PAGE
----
Correcting the article Beginner's guide to IRC - Fedora Magazine

Is it appropriate to modify a 4 year old article? In looking for IRC info I encountered this article by Paul Frields

The list of links near the end contains one titled #irchelp IRC Primer which is a dead link. Should this be removed this late after the fact?

Is there a general policy regarding post publication corrections?

Hello @rlengland
I updated the link to the new to irc tutorial link instead. It is basically the same info.
In this case, with respect to subsequent comments, I followed this when deciding. Was the post still relevant? Yes. And was there a link reflective of the reason it was included in the first place? Yes, again. If the link was truly dead with no suitable substitute, I would have merely deleted it from the post, with a dated edit I suppose for clarity.

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@jakfrost Thank you.
So post publication edits are allowed, it would seem.
Good to know.

I’m not aware of a specific policy. This problem has been mentioned before though:

My takeaway from the previous conversation was something along the lines of “It would be great to fix or mark as outdated (or even remove?) old articles, but nobody feels up to doing the work”. :slightly_smiling_face:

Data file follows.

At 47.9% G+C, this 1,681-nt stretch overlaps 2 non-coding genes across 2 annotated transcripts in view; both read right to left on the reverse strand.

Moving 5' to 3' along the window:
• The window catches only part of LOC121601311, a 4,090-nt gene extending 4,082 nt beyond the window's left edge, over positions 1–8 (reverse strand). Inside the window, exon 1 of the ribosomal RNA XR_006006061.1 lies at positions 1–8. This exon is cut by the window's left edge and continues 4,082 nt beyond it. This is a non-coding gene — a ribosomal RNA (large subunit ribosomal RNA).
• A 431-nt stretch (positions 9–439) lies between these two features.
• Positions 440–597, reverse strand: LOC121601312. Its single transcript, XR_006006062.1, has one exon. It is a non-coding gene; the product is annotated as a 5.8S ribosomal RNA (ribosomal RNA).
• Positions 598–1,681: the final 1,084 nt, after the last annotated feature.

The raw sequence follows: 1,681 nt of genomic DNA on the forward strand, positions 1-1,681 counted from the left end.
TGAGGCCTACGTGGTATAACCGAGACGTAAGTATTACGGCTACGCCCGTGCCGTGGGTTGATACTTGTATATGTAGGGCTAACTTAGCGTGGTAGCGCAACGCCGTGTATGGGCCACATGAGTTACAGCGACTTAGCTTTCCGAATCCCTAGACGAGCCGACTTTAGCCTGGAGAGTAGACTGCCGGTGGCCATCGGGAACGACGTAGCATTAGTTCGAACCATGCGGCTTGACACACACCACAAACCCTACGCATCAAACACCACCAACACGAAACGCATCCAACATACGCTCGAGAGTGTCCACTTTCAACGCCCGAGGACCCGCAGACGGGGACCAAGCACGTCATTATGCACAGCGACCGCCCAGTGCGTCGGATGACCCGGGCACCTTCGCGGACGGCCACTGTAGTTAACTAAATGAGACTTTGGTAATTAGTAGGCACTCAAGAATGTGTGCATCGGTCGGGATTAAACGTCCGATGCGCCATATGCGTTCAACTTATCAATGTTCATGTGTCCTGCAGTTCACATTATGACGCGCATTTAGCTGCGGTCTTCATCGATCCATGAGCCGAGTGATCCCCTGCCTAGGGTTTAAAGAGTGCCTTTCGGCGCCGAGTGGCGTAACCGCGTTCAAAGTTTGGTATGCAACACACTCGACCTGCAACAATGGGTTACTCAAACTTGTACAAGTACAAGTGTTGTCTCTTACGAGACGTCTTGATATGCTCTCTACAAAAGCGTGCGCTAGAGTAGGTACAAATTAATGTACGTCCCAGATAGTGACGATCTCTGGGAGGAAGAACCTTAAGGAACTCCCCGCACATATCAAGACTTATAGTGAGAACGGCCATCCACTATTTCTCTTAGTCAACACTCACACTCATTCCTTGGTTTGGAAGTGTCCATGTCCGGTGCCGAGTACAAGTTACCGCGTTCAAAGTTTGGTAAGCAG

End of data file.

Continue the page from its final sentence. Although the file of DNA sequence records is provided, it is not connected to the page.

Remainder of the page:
The end of the thread recommends always specifying the version of the software in the article so people should be able to tell if it is outdated.

My 2¢ (take at face value, not as an Official FPL Position)…

Since this is a blog / publication rather than a knowledge base, I think it’s better to publish whole new updated articles rather than editing old ones (beyond the odd fix here and there like this one).

It might be nice to have an “Outdated” template we could put up for people. It could be made to either point to a newer article, or when that’s not available point to the magazine submission process with a hint that an updated article would be welcome. :slight_smile:

Some topics which are worth keeping always up to date might find a better permanent home at Fedora Quick Docs, so that might be an option for old-but-still-valuable articles as well: make an updated doc and put a note at the top of the old article pointing to it.

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Matthew beat me to the punch here. Other than factual errors corrected at or around press time, we don’t go back to the archives to correct things. That’s a wiki or a knowledge base, not a magazine. (In other words, you can find plenty of things wrong in old Scientific American issues, too.)

I like the idea of the template. On the other hand, we have a built-in redirections function that lets us point web browsers permanently at a new article with negligible performance impact, so a template is probably not necessary.

Also +1 on the Quick Docs idea.


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